- Word count: 1159
This indicates he has no friends nor family because nobody would steal a snowman unless they are mentally disturbed where as in this case that could be the answer. Whereas in the second poem, "War Photographer", Duffy describes the actions of the character. Because in this poem the war photographer is wanted by everyone for his pictures so people will know what is going on in the world and also the agony of pain in the photo's Carol shows this by saying "In his darkroom he is finally alone with spools of suffering set out in ordered rows".
- Word count: 686
It could also mean that there is a level of mystery, possibly deceit when a relationship begins. What you see is the dark paper, but that is not what you ultimately get, i.e. the moon. It could also indicate that she feels that the image of the onion as 'a moon wrapped in dark paper' shows that a relationship unfolds, different aspects of a person are revealed, leading back to the idea of what you may see initially is not what you will get ultimately.
- Word count: 646
She also mentions the strong scent and taste of the onion when she says, "Its fierce kiss will stay on your lips." Using the word 'kiss' compares it to love. She describes it as 'possessive and faithful', just as love is. In the last stanza, she says, "It's platinum loops will shrink to a wedding-ring." This is comparing the inner rings of an onion to a wedding ring; it is a suggestion of marriage. The final three lines are very strong and harsh.
- Word count: 949
She adds a note of caution - too much commitment could kill off their relationship (love can be lethal). Language Mrs Tilscher's class She preferred school to home because of the magic of 'enthralling books , sugar paper and coloured shapes' which helped her to forget her fears of Brady and Hindley (the Moors Murderers who killed a number of children in the 1960s). This is mentioned in lines 9, 11 and 12. She describes details of other lessons and playtimes, especially one day when a rough boy told her the facts of life. stanza 2 lines 21-23. At the end of the school year, when asked about how you where born, Mrs Tilscher didn't let on, but there is a sense of growing excitement with the coming thunderstorm.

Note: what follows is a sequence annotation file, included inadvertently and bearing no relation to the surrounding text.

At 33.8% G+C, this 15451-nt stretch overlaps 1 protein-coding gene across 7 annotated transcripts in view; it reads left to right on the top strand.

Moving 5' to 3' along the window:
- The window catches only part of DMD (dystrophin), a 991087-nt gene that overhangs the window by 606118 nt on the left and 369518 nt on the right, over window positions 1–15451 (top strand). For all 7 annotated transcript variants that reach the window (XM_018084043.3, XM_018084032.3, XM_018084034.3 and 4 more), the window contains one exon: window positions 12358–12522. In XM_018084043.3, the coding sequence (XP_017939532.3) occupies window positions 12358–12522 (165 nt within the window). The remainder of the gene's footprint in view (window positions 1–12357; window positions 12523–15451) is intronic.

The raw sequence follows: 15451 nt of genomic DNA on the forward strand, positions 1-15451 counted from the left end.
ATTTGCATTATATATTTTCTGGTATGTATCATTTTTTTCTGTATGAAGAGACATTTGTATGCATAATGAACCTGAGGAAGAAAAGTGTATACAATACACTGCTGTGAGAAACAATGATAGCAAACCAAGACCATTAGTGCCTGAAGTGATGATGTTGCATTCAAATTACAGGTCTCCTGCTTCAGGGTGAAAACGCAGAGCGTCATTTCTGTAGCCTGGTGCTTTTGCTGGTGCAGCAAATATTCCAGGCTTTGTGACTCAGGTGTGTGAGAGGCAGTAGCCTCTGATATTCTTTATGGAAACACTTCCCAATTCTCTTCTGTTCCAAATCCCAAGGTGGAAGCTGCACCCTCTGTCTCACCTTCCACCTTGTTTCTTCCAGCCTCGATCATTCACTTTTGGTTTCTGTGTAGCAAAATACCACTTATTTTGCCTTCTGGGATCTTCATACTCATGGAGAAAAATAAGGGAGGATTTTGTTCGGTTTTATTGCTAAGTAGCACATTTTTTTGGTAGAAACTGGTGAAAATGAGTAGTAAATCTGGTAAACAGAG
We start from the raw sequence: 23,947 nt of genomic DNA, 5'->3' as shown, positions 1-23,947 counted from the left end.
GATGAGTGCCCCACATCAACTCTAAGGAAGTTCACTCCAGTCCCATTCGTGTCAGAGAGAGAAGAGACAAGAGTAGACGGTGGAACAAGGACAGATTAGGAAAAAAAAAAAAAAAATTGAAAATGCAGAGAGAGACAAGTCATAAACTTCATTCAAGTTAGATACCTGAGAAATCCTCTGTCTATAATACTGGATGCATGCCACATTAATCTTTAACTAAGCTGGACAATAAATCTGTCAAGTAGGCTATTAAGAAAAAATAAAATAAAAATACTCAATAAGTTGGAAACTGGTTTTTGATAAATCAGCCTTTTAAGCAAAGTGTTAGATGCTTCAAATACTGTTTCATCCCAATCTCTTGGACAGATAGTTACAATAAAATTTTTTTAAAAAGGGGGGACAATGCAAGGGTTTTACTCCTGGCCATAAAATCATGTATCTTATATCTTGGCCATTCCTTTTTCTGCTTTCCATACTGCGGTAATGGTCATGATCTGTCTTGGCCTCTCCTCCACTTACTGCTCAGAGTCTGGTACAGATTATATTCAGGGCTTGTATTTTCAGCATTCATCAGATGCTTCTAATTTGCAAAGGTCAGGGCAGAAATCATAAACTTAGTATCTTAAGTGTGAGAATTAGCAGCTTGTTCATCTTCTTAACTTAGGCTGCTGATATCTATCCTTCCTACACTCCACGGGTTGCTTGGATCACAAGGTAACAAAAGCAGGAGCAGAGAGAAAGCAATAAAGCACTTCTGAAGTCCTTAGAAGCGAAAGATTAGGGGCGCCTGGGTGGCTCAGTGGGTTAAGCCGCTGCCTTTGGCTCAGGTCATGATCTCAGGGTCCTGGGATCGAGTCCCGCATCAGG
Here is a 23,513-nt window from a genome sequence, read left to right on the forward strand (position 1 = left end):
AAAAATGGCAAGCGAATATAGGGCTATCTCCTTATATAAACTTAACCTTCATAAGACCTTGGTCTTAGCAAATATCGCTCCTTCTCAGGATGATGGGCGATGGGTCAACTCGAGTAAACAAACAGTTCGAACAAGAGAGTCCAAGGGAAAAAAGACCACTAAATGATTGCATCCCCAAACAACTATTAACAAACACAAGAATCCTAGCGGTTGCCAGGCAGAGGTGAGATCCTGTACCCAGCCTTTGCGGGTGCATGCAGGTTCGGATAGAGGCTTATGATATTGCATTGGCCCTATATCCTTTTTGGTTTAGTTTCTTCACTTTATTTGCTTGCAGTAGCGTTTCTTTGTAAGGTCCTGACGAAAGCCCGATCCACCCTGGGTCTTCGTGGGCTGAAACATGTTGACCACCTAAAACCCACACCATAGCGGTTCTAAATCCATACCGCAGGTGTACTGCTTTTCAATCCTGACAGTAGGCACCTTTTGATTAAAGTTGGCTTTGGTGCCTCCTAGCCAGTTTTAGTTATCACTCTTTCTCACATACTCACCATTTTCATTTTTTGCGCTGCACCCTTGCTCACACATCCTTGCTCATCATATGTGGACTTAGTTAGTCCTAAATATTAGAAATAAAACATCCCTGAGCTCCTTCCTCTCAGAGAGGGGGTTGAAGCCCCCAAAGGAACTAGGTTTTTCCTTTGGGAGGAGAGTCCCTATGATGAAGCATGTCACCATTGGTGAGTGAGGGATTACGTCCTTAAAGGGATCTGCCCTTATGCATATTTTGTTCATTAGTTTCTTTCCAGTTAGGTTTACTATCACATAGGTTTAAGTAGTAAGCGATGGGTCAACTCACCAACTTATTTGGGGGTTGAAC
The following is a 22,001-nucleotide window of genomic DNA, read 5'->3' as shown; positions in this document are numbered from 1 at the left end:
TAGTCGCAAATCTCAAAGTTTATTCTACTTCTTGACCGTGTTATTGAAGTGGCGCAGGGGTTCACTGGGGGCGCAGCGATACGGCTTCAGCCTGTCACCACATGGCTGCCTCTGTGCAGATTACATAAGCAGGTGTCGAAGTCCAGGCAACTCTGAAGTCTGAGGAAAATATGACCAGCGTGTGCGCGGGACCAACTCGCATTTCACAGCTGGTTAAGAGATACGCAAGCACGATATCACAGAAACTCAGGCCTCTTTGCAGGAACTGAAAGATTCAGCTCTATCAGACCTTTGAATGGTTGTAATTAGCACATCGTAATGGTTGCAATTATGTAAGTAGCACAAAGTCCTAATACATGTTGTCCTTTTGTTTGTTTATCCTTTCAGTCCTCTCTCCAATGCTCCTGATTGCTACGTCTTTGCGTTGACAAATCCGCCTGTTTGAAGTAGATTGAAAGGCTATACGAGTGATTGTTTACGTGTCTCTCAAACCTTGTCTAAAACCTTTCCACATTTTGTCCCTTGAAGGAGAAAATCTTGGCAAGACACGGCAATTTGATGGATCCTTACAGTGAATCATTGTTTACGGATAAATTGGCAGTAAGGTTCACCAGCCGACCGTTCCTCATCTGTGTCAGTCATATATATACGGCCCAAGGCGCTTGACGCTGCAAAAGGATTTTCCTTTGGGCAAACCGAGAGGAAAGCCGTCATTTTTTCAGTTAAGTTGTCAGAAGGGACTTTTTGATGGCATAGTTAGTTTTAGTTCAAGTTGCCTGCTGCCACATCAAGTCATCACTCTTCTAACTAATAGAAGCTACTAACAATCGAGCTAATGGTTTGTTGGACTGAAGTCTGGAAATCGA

- Word count: 1074
Discuss how ‘A Woman’s Question’ by Adelaide Anne Procter and ‘Valentine’ by Carol Anne Duffy explore how women of different periods view their relationships
This shows that she has a modern view of love. Although the theme of 'A Woman's Question' is not actually romantic, as Procter spends most of it talking to him about her insecurities, the language she uses in it is quite romantic and 'flowery'. She calls her partner 'her Fate' and is dedicating her entire future to him. Nowadays, although people do marry with the general idea that they will be staying together forever, they may be less inclined to think that their entire fate depended on the other person.
- Word count: 1629
The use of enjambment builds up a sense of expectation and uncertainty in the reader before delivering the surprising confession that love has a painful side. The language of the poem is quite straightforward and unequivocal but also expresses profound meaning. The title ?Valentine? has connotations of love and joy. It is associated with the customary traditions of mawkish gifts given to one?s significant other. The focus of the poem is belittling these gestures and instead revealing the truth about love.
- Word count: 990
In Mrs. Tilschers Class by Carol Ann Duffy is a poem in which she explores the themes of childhood and the transition to adulthood.
It represents the unpleasant transformation. She personifies the sky and the air as well which is ?feverish? and ?untidy?, indicative of the unrest and turbulence of growing to adolescence. Another noteworthy feature she uses in her language is the caesuras and enjambment. In the first line, for instance, she says ?You can travel up the Blue Nile?, and in the next line, ?with your finger?. The pause adds and element of awe in travelling the Nile. This is abruptly let down by the disclosure that it is simply on a map in a classroom.
- Word count: 1250
It also, however, implies the distinction between ?swim? and ?dance?. The word ?swim? could mean just staying afloat- bare survival. Whereas the word dance has connotations of joy and pleasure. The phrase ?we are not free? shows that the dolphins are trapped and are swimming, not dancing. The phrase ?we are in our element but we are not free? creates a paradox between being in one?s ?element?, which is usually considered a place where one is comfortable but also implies the physical element of water, and yet being constrained.
- Word count: 667